Maxine 7:16  

So it’s super important. So I started in the entertainment industry. I started like 18 or 19 years old in college, I interned at a radio station. And then I got a recording studio for the band, the cars. And they had a lot of like famous celebrity friends, anyone who came into Boston would stop by the studio. And then it were for record producer, then I worked for record labels. So I was in the entertainment industry, specifically music as the whole beginning of my career. And that’s what I’ve always wanted to do. And the short story isI was in the lobby at the recording studios that I worked for. And that’s where all the Songwriters hung out. And the Songwriters get paid through publishing. It’s a copyright. It’s an intellectual property. So they’re mostly getting paid by their publishing deals. So in hanging out with them, like literally my job was to entertain them and get coffee. And I thought it was all kind of cool and fascinating. And I would talk with them. So by like 19 or 20 years old, they had taught me what copyrights were, what a publishing deal was even showing me contracts and like what you had to pay attention to in the contract. And two things, one, it once I graduated, it gave me a lot of value. Because it was a skill set. Like literally, I had the skill set. And it wasn’t that glamorous at the time. Like nobody cared about publishing, everybody wanted to work for the record label and hang out with the celebs and record albums and go to concerts. And the publishing was sort of like this, not a cool thing at the time. And really, it’s like a tremendous moneymaker. And right now it’s like the only moneymaker in music besides touring, which actually, that’s even cut off.

Maxine 9:07  

So I did something that was unglamorous at the time, by the time I left the music world was the most valued piece of the whole industry. And I actually had developed this real, very real skill set in an industry that, you know, if you can talk a good game, you can do really well. So to actually have a skill set that was valued was also like I could always get a job and I could always, you know, just jump right into a situation.

Maxine 9:36  

But what learning about intellectual property, and the value of the brand is what basically I got from that whole experience and all those years. And yes, I met Jay Z and I met Beyonce when they first started dated and I have pictures of me with them.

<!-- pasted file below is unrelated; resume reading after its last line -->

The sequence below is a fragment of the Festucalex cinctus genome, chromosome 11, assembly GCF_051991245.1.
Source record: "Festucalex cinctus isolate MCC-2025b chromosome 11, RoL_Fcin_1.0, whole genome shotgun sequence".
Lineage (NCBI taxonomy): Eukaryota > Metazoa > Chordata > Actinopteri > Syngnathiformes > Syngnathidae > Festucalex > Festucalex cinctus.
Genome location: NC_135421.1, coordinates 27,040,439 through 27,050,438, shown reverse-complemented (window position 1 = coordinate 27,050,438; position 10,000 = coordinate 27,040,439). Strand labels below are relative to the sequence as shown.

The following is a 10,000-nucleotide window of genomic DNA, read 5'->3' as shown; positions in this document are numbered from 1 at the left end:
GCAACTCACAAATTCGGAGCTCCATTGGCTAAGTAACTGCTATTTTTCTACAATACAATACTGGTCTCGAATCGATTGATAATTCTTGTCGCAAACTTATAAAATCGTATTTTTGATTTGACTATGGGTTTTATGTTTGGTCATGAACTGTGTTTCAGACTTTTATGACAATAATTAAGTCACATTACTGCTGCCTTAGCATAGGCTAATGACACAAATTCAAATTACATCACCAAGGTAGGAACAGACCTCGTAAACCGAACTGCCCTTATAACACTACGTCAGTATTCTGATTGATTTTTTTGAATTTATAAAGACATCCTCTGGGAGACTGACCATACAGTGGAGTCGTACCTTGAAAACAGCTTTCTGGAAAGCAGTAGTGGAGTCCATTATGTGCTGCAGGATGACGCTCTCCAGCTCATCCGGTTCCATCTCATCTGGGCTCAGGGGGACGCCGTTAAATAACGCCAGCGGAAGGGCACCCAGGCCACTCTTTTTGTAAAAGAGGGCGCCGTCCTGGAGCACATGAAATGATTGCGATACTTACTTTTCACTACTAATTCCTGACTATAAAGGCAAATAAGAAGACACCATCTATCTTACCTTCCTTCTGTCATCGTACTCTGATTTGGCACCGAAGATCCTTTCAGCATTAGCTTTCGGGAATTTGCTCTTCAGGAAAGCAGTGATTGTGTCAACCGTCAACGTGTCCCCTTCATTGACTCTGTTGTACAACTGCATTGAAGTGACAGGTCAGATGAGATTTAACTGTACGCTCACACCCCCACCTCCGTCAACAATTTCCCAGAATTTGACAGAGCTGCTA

Epsa/Anjana 10:00 

That’s so cool. Oh my gosh.

Maxine 10:01  

Yeah ccommercials for Super Bowl campaigns and, you know, had the NFL like bringing me to box seats, and you know, at different at the Giants games. So I lived in New York at the time, I’m trying to think of like all the super funds, and I’ve been to the Grammys several times. I was working on all the music for the Dave Chappelle show on Comedy Central, so I got to go to tapings of the Dave Chappelle show.

Maxine 10:32  

But it’s an industry that is absolutely run on the fact of the cool factor. It’s so cool. And there’s so many people that want to be in it, that you will make half to two thirds doing a job in that industry than in any other industry. So if you’re a marketing manager, in music, or even entertainment, you’re making half what your friend who’s a marketing manager and an advertising agency makes. And you’re probably making a third, of a friend who’s like in pharmaceuticals marketing. So that particular industry is run on the fact that it’s so cool, and you do with these really awesome things, that you’re willing to take less money, and it’s only this couple percent at the top, they’re making the bulk of the money. And you I mean, in finance, too, you can say that, but you’re still getting a pretty hefty amount as your base. But even within finance, venture capital, today, is the music industry of Finance. It’s the cool hip job to have. But if you’re coming in as an associate at a venture capital firm, you’re gonna make very little money. And there’s really a huge jump between you and becoming a partner. There’s like sort of no steps up to jump there. You have to do a lot of lateral moves.

Epsa 12:01  

Right? That is a really cool, that is a perfect analogy with like your previous experiences.

Anjana 12:10

 Okay, wait, let’s go back to the beginning. Because I am very curious, what did you major in in college? Where did you go for college? How did you get into the as both of us? I don’t know how much how you’re pretty involved in kabale. But you know, from the business school, most of us know people who are in tech, who are you know, at one of the big accounting firms. I don’t know, a single person in the music industry. So I’m curious. I wish Yeah, seriously, I’m Jay Z, Beyonce, what a life.. But what I mean, where did you go to school? What was your major? What was your first in.

Maxine 12:44